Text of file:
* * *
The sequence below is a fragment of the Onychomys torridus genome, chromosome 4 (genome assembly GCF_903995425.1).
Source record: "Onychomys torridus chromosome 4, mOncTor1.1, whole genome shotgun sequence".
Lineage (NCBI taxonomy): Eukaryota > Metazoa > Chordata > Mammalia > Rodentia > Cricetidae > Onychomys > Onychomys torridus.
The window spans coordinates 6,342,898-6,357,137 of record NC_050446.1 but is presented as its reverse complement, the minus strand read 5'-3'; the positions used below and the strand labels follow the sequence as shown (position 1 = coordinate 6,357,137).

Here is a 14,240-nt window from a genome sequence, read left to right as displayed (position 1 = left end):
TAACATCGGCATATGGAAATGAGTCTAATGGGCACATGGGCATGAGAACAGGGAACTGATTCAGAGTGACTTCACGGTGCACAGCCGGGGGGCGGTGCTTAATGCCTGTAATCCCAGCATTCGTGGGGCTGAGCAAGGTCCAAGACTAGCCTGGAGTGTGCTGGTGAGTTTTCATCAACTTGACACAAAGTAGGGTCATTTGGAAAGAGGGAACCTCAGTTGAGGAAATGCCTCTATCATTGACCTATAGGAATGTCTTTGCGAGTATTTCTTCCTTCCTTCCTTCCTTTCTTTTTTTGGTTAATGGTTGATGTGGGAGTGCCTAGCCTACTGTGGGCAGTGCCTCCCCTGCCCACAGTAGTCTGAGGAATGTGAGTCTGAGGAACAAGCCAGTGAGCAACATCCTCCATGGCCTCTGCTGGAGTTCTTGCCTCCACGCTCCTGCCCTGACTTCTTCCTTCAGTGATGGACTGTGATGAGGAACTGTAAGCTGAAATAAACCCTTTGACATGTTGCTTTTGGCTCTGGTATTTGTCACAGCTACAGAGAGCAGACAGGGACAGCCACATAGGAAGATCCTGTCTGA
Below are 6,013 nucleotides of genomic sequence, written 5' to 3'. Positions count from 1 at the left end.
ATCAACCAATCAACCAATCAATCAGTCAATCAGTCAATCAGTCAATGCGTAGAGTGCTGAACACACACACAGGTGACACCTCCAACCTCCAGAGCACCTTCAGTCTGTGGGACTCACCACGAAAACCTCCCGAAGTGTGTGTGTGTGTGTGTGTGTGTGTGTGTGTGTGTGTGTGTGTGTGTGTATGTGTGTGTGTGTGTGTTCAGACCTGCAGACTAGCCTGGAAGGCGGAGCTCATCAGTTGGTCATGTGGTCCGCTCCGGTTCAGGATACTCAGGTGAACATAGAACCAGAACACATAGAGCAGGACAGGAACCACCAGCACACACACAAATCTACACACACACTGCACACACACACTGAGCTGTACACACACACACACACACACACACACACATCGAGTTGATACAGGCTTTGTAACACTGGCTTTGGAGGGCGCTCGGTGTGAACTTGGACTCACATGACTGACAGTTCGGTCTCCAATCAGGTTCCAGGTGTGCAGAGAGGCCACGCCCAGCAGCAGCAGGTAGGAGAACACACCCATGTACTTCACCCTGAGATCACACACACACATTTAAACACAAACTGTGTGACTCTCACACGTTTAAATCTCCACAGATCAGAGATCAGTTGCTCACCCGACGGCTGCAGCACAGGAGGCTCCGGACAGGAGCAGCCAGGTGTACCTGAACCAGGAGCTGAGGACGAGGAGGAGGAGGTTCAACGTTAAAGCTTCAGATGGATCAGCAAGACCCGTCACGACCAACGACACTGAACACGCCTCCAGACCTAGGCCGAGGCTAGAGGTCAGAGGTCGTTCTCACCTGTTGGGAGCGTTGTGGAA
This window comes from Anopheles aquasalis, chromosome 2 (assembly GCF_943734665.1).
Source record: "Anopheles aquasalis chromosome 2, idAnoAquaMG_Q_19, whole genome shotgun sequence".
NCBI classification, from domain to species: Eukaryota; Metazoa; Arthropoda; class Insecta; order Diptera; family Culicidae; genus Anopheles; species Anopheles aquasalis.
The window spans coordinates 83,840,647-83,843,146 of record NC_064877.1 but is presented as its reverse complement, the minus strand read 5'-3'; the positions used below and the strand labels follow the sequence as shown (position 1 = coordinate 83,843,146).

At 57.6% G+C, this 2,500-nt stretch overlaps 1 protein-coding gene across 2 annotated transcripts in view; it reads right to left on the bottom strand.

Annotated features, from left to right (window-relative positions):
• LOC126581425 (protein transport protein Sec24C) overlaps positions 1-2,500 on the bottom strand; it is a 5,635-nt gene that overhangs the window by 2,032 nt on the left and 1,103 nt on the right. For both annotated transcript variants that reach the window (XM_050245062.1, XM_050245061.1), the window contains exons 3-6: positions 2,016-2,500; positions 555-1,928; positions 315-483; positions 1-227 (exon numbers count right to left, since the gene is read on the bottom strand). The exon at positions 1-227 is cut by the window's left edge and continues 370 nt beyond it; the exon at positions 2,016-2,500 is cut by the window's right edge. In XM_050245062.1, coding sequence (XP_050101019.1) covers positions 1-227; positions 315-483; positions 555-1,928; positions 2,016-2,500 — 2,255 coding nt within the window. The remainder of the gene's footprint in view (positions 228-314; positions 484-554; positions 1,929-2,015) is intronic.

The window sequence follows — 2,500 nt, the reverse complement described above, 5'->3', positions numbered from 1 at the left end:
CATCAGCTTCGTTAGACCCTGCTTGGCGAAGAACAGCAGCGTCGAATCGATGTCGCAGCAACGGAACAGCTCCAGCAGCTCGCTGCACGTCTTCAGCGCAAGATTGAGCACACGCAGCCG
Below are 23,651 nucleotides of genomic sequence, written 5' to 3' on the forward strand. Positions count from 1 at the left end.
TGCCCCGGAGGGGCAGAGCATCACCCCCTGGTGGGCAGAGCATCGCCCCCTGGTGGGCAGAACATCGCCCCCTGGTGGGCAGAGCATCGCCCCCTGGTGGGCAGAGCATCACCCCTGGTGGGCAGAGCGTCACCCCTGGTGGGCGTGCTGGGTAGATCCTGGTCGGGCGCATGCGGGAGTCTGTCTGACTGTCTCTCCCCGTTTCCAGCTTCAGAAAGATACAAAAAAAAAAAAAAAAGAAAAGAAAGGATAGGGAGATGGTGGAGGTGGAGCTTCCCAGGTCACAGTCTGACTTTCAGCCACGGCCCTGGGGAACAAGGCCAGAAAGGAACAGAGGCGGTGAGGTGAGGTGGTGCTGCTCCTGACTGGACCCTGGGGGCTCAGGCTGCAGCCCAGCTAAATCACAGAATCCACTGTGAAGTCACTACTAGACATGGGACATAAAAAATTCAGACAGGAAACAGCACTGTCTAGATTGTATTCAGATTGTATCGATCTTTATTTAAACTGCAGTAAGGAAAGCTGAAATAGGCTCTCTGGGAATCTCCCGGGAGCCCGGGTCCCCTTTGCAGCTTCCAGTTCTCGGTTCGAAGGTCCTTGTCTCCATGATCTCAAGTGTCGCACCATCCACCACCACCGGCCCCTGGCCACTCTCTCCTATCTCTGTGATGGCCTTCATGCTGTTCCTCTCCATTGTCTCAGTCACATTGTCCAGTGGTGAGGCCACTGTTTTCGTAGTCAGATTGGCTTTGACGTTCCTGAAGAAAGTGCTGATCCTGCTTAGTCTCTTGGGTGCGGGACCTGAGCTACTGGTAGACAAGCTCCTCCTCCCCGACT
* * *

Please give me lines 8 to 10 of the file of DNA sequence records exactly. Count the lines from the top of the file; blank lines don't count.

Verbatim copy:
ATCAACCAATCAACCAATCAATCAGTCAATCAGTCAATCAGTCAATGCGTAGAGTGCTGAACACACACACAGGTGACACCTCCAACCTCCAGAGCACCTTCAGTCTGTGGGACTCACCACGAAAACCTCCCGAAGTGTGTGTGTGTGTGTGTGTGTGTGTGTGTGTGTGTGTGTGTGTGTGTGTATGTGTGTGTGTGTGTGTTCAGACCTGCAGACTAGCCTGGAAGGCGGAGCTCATCAGTTGGTCATGTGGTCCGCTCCGGTTCAGGATACTCAGGTGAACATAGAACCAGAACACATAGAGCAGGACAGGAACCACCAGCACACACACAAATCTACACACACACTGCACACACACACTGAGCTGTACACACACACACACACACACACACACACATCGAGTTGATACAGGCTTTGTAACACTGGCTTTGGAGGGCGCTCGGTGTGAACTTGGACTCACATGACTGACAGTTCGGTCTCCAATCAGGTTCCAGGTGTGCAGAGAGGCCACGCCCAGCAGCAGCAGGTAGGAGAACACACCCATGTACTTCACCCTGAGATCACACACACACATTTAAACACAAACTGTGTGACTCTCACACGTTTAAATCTCCACAGATCAGAGATCAGTTGCTCACCCGACGGCTGCAGCACAGGAGGCTCCGGACAGGAGCAGCCAGGTGTACCTGAACCAGGAGCTGAGGACGAGGAGGAGGAGGTTCAACGTTAAAGCTTCAGATGGATCAGCAAGACCCGTCACGACCAACGACACTGAACACGCCTCCAGACCTAGGCCGAGGCTAGAGGTCAGAGGTCGTTCTCACCTGTTGGGAGCGTTGTGGAA
This window comes from Anopheles aquasalis, chromosome 2 (assembly GCF_943734665.1).
Source record: "Anopheles aquasalis chromosome 2, idAnoAquaMG_Q_19, whole genome shotgun sequence".